Google has contracted Fastly to operate an Oblivious HTTP Relay (OHTTP Relay) as part of its “FLEDGE” Privacy Sandbox initiative, ahead of the planned phase-out of support for third party cookies in 2024.
OHTTP is a lightweight application-layer proxy protocol built for transactional interactions, to protect against IP address tracking. It proxies application messages rather than network-layer connections.
It will be used to help deliver Google’s new model for serving adverts to users andthe contract appears to be a significant step forwards for Google in its delayed bid to end the use of third-party cookies.
FLEDGE stands for “First Locally Executed Decisions over Groups Experiment.”
As Google describes it: “If the call is successful, the browser records:
- The name of the interest group: for example, 'custom-bikes'.
- The owner of the interest group: for example, 'https://dsp.example'.
- Interest group configuration information to enable the browser to access bidding code, ad code, and realtime data, if the group's owner is invited to bid in an online ad auction.
OHTTP contract with Google a big win for Fastly
The OHTTP contract is a major win for content delivery network (CDN) or “edge cloud” provider Fastly, which will provide the protocol to billions of Chrome users. The company said in a March 15 press release: “EDGE is a Privacy Sandbox proposal for remarketing and custom audience advertising use cases that is designed to choose relevant ads without allowing cross-site tracking. Using Fastly’s OHTTP Relay, FLEDGE can privately count k-anonymous ads cohorts, making FLEDGE, and the infrastructure that supports it, more private.”
Fastly VP Jana Iyengar added in a canned statement: “We are thrilled to play an important role in Google’s ecosystem-driven approach to preserving privacy and improving performance across the web.”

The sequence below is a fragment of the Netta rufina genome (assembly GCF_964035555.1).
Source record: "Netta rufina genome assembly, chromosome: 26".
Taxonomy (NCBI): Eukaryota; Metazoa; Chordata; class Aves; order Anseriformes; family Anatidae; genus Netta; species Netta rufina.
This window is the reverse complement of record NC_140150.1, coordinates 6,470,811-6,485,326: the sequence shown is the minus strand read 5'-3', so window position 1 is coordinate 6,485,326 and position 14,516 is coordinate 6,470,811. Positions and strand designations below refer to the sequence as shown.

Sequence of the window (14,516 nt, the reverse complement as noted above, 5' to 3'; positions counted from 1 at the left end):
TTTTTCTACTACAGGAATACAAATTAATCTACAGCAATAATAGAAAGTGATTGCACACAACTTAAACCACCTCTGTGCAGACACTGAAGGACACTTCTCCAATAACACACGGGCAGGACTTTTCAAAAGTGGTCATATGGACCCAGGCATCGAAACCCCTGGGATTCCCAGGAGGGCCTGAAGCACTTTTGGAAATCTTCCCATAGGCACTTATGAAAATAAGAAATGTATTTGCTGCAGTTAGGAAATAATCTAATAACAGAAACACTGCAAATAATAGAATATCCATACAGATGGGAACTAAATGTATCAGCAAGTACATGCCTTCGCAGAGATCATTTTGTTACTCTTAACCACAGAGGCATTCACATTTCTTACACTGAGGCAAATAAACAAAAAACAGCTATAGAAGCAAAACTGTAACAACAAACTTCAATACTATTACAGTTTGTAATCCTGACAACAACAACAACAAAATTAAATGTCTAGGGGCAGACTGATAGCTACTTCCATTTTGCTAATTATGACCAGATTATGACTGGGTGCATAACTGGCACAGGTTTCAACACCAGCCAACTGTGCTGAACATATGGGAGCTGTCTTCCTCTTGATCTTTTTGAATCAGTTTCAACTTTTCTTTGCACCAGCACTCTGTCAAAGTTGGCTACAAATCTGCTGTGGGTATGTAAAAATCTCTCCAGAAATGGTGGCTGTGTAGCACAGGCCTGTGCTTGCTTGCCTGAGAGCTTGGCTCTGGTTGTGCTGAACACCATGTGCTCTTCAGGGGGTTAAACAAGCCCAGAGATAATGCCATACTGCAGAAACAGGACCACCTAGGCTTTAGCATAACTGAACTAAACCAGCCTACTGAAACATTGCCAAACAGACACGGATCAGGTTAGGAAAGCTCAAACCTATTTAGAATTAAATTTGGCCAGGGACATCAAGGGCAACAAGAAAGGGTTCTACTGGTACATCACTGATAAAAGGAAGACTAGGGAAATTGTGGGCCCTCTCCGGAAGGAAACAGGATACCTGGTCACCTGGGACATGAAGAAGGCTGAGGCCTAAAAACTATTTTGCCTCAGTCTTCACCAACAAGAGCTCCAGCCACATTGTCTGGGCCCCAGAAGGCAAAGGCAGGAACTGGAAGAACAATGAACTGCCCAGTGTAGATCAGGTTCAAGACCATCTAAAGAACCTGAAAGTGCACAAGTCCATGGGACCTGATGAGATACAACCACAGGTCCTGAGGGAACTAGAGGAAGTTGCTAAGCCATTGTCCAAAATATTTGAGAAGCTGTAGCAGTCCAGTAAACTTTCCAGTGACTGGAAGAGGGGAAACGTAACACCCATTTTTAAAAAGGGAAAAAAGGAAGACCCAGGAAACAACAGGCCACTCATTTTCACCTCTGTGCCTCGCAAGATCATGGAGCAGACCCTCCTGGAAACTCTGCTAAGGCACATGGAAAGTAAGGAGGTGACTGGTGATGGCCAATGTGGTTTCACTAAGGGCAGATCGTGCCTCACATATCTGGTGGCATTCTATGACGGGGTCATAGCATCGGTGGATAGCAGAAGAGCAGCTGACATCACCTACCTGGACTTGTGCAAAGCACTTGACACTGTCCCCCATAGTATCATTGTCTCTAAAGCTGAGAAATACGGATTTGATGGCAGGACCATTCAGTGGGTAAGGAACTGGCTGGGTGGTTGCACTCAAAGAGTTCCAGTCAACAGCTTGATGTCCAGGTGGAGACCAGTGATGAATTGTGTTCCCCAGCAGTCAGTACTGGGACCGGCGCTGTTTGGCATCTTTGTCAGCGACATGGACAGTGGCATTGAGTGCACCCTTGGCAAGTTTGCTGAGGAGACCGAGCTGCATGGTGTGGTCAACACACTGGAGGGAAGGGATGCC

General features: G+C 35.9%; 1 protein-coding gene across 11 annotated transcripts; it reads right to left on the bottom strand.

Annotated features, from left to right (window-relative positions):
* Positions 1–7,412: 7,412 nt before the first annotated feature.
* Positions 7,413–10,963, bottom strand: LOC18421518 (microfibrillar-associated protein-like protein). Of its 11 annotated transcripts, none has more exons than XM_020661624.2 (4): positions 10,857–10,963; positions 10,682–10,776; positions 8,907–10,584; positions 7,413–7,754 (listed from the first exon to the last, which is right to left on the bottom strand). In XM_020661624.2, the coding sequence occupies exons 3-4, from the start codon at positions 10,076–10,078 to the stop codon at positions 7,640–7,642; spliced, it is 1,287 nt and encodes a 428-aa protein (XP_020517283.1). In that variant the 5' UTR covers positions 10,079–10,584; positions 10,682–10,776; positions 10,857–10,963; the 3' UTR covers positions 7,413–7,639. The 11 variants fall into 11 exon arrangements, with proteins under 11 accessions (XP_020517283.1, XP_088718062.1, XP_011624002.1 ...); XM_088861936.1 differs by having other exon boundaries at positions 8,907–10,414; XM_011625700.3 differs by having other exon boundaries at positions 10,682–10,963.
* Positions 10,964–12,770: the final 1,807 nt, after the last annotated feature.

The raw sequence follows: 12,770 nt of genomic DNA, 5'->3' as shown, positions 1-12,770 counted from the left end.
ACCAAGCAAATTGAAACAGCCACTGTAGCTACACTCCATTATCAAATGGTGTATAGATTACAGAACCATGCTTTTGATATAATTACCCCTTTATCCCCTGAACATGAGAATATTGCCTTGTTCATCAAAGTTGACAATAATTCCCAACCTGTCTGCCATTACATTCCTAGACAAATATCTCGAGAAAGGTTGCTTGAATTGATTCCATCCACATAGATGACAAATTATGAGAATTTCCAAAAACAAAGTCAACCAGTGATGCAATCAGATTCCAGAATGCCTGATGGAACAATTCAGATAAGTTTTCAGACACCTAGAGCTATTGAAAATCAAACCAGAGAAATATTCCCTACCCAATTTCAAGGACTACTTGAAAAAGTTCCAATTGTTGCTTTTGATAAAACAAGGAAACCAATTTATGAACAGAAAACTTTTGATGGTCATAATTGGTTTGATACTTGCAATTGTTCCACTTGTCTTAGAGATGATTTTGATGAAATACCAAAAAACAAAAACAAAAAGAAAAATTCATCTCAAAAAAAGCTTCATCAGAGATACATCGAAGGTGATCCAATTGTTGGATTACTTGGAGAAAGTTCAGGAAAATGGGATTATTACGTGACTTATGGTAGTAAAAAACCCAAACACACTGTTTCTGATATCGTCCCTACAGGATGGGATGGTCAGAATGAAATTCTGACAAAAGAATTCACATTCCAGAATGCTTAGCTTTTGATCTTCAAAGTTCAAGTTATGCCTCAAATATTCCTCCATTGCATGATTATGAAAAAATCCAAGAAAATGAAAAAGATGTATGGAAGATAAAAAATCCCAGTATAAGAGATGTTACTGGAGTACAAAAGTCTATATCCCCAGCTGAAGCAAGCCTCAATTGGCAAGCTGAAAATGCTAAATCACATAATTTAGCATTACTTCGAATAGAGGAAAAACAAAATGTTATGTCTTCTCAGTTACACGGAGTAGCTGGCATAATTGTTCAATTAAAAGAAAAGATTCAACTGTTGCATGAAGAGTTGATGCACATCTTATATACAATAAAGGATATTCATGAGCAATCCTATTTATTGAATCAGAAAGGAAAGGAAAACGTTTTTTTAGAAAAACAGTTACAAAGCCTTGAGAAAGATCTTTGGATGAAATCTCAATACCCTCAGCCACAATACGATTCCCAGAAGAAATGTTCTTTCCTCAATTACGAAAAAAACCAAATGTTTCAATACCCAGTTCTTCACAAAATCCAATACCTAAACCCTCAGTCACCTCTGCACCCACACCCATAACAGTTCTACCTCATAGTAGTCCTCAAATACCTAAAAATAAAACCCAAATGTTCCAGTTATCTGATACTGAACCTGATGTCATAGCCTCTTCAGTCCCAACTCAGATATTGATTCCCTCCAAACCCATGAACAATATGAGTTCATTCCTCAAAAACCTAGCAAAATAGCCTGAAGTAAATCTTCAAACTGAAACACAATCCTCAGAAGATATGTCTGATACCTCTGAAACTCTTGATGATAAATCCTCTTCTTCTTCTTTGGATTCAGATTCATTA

In response to our emailed questions, Fastly told The Stack that its OHTTP Relay is available in beta now.
In terms of rollout "Google is enabling traffic for additional Chrome users over time according to their launch requirements. We anticipate that Fastly will provide OHTTP service for every Chrome user who is enabled for the FLEDGE service, which we expect will eventually include all Chrome users" the company said.
In response to questions about the demands this might place on its infrastructure (Chrome, after all, has billions of users) the company added: "We have engaged in discussions with Google during the spin up of this project to ensure that we have the necessary details about their expected traffic volumes and patterns. Between this capacity planning and the strength of Fastly's edge compute platform, we are confident that it will not negatively impact our infrastructure."
Cloudflare, which also provides an OHTTP relay, describes it as a simple protocol in which encrypted requests and responses are forwarded between client and server through a relay, decoupling who from what was sent.
“Clients generate encrypted requests and send them to a relay, the relay forwards them to a gateway server, and then finally the gateway decrypts the message to handle the request" it says.
Or as Fastly has also blogged: "The double-blinded nature of the OHTTP service is essential for enabling user privacy: one layer handles end user identifying metadata (the Relay) while another handles the end user's request data (the Gateway). These two layers communicate but do not collude."
“Keeping users’ data private and safe is critical to the future of online business. And with Fastly, we’ve achieved the best of both worlds, giving users robust privacy protections, while continuing to deliver high quality and personalized experiences” said Google’s Victor Wong of the Fastly OHTTP contract.